"Tisuću gromova neće nadgrmiti snagu tvojih novih glasova!" "Nor thousand thunders will out-thunder your new voice power!" Druyd is the name of the band, which registers Zagreb as their home address, and Dronas is the title of this exceptional debut record, whose instrumental foundations are based on an unconventional terrain - the didgeridoo tribal rhythms, the Mediterranean warmth of acoustic guitars, and medieval mysticism of the female vocals. The central character in this three-member group is Dubravko Lapaine - Du, who established his name in solo appearances at the European didgeridoo festivals. He is a man who knows how to blow his thoughts through a hollow piece of wood and breathe new life into this dead object. It is impossible to describe Druyd using only the label of world music. However, since it is in our nature to stamp our people into stereotypes - otherwise, we would not purchase letterboxes in our homes and would have everything scattered on the floor - we will try to put him in a unilateral triangle made of ethnic, ambiental, and new age. The Heavy Wood band, as they call themselves, launches you from their platform into hypnotizing spins and wanderings without destinations - because there is actually no finite objective - only contrasts between galaxies. Between light and dark, fairies and witches, the moon and the sun, birth and death, female and male aspect... to look for an exact reference for this band is an ungratifying task. Certainly we will not be wrong to say that Druyd continues in a good tradition of Croatian folk bands in its new guises. The seals, that were struck by the dark tribal Legen and her son Kries, under the command of Mojmir Novaković, the sentimental lyrical "kajkavke" of Lidija Bajuk and Dunja Knebl, and jazzy Istrian Tamara Obrovac, to which we raise a toast with a carafe of "Istrian supa"!, have not yet dried out. They have contributed much to the success of the fusion tradition and modern components of rock, pop, jazz and techno. Druyd continues this train composition, but it is somehow moving aside, they sit in a separate compartment. The difference between them and those mentioned above is that Druyd does not draw from Croatian tradition, it does not work on "hits from the past centuries", modified, processed and plastically embellished too many times already, but it creates from scratch. It creates an unusual sound imagery and rarely abides by regular structures in songs. Abrupt shifts from one space and time to others are not rare. They are like passages from reality to dreamtime - not to dreams, but as in Aboriginal beliefs, to another, parallel reality. Objects from all places and from different viewing angles, as in the Borges' Aleph, will be flying towards you at the same time, or you the listener will be flying against them.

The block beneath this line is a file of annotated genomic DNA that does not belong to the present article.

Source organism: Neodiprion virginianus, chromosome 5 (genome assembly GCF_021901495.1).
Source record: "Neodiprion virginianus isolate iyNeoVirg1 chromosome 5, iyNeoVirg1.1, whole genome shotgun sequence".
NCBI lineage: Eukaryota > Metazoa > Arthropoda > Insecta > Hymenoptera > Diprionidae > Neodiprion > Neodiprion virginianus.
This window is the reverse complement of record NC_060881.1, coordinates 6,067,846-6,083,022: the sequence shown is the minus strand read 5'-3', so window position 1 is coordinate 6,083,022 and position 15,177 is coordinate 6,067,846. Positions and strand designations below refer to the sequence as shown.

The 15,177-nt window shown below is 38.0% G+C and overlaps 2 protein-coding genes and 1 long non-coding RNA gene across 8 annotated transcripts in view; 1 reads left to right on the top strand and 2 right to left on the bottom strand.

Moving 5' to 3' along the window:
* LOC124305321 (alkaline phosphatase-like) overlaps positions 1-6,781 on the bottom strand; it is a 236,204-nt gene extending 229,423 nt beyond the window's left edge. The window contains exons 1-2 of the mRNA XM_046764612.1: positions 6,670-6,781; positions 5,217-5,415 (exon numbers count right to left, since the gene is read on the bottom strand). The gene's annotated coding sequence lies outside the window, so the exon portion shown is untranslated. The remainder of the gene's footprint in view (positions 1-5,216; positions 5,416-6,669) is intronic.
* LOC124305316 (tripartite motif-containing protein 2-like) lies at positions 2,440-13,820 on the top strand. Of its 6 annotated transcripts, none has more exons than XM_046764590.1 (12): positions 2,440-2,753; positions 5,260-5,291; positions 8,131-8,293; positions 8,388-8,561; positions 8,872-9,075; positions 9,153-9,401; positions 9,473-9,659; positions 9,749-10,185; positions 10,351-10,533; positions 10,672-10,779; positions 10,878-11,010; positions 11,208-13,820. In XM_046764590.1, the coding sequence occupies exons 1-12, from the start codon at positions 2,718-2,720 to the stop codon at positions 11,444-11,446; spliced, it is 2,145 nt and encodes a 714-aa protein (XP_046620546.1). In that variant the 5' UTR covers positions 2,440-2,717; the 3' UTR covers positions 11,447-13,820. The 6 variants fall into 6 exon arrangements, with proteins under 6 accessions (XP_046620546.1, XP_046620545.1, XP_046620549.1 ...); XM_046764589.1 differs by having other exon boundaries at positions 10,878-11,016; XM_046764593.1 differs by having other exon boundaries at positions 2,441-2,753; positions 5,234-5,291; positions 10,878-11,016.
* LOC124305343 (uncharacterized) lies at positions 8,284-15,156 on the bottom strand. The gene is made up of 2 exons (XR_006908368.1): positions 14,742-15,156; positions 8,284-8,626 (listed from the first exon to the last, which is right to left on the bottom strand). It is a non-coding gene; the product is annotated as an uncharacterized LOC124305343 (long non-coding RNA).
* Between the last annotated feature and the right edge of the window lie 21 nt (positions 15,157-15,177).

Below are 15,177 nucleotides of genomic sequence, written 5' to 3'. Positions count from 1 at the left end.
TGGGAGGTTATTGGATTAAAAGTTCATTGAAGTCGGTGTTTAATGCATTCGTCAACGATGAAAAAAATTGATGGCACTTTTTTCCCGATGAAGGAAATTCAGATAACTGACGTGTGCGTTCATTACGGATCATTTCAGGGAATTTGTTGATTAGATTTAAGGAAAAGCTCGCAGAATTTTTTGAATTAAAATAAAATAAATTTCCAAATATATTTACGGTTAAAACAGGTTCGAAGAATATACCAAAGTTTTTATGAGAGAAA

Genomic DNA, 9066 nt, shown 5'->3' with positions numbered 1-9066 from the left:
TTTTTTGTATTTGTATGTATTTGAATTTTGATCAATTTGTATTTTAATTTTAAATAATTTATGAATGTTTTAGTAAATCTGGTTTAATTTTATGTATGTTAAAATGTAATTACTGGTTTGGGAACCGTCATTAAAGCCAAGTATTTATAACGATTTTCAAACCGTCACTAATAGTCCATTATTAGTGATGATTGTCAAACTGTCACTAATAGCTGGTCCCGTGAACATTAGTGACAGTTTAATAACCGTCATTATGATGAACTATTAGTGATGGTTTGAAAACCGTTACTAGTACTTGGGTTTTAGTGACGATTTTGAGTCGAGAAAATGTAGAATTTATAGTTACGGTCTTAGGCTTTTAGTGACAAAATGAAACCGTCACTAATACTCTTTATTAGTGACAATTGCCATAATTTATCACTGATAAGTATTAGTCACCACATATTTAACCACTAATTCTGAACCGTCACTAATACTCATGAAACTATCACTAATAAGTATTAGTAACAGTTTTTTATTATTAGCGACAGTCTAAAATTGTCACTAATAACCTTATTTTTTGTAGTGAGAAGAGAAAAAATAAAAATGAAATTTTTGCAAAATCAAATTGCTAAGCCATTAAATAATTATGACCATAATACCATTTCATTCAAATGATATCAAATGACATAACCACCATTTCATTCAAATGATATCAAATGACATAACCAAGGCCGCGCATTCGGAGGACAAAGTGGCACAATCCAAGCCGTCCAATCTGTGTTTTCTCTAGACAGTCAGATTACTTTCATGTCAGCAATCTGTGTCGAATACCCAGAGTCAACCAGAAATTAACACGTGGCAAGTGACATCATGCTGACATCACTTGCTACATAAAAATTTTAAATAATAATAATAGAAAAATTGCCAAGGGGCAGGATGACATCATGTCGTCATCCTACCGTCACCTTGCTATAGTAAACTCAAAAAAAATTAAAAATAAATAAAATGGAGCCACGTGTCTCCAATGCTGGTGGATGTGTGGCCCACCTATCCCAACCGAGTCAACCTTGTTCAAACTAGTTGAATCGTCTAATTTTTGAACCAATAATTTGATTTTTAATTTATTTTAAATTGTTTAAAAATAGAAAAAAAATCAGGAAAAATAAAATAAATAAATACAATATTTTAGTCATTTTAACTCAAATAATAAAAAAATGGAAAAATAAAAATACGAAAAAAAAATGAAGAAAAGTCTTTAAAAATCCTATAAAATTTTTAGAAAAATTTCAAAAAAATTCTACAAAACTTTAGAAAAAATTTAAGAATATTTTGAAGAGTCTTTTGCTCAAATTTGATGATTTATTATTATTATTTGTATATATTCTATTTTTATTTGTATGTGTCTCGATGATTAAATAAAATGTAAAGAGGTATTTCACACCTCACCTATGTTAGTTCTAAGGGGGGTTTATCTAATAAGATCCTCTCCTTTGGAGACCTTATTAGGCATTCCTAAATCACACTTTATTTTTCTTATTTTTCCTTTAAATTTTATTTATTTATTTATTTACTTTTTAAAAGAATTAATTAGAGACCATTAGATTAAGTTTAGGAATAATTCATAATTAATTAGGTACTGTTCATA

Let's get back to the tradition. Rather than the Croatian, Druyd would have contact points with Celtic musical traditions, which echo on the shores of the Atlantic Ocean, in the misty sea among lost souls within sacred forests and ruins of ancient cities, that is where the introductory song Daorson leads us. Portugal is a place in old mother Europe where the sun goes down last, and the song Valso de Sufokato, sung in Esperanto and played with melodicas, could be without a doubt attributed to the sad fado of Madredeus, to Teresa Salgueiro and her voice. The singing of Mary Crnković-Pilaš aka BlackMary, who knits on stage during the instrumental tracks!!!, could easily be compared with druidic verses memorized by heart. Those ancient thinkers, healers and magicians, and especially mediators of the gods in the Celtic and Gallic tribes, were scattered all over Albion, and they, just as the band which we are getting to know today, paid much attention to elements of nature. Together with Merlin and the famous magical druid from Asterix, Druyd has joined the list of the famous ones. Their story is strongly infused with Gothic elements, which were significant for pop and art rock bands from a not too distant musical history. Some common features would be found with Jethro Tull and their folk phases in the album Heavy Horses. And then there is the Irish folk band De Danann, whose singer, notice the odds, had the mirrored the name of Druyd's first voice - that is to say Mary Black Vs. BlackMary! And speaking about the vocal, the common denominator is found in the British pop Gothic lyric Miranda Sex Garden from the eighties, and especially on the album Fairytales of Slavery, but also in All About Eve in some sequences. Unwinding The Wind begins with a slow lyrical avalanche of Cocteau Twins, and then moves to the wandering of Macedonian Mizar. Australia obviously bears something in itself - down under is the inspiration to which the trans electronic musician Kiril Džajkovski flew to, and ultimately Lisa Gerrard comes from there. But we can forget about all these, because in their music did not use the didgeridoos, which occupy an honorary place in the band Druyd and covers all the rhythms of music.

Finally we should mention the rest of the co-creators. The third is Ivan Uravić - Ur on acoustic guitar and tamburicas, as well as Igor Ratković - Yr as coauthor of the compositions. The producer Hrvoje Nikšić contributed in knitting the soundscape, known for the cooperation with local underground bands such as Petrol from Belgrade, and Andy Jackson, a former producer of the Pink Floyd and the album Tubular Bells.

prepared by Robert Suša
Radio Student, Slovenia @ 89.3MHz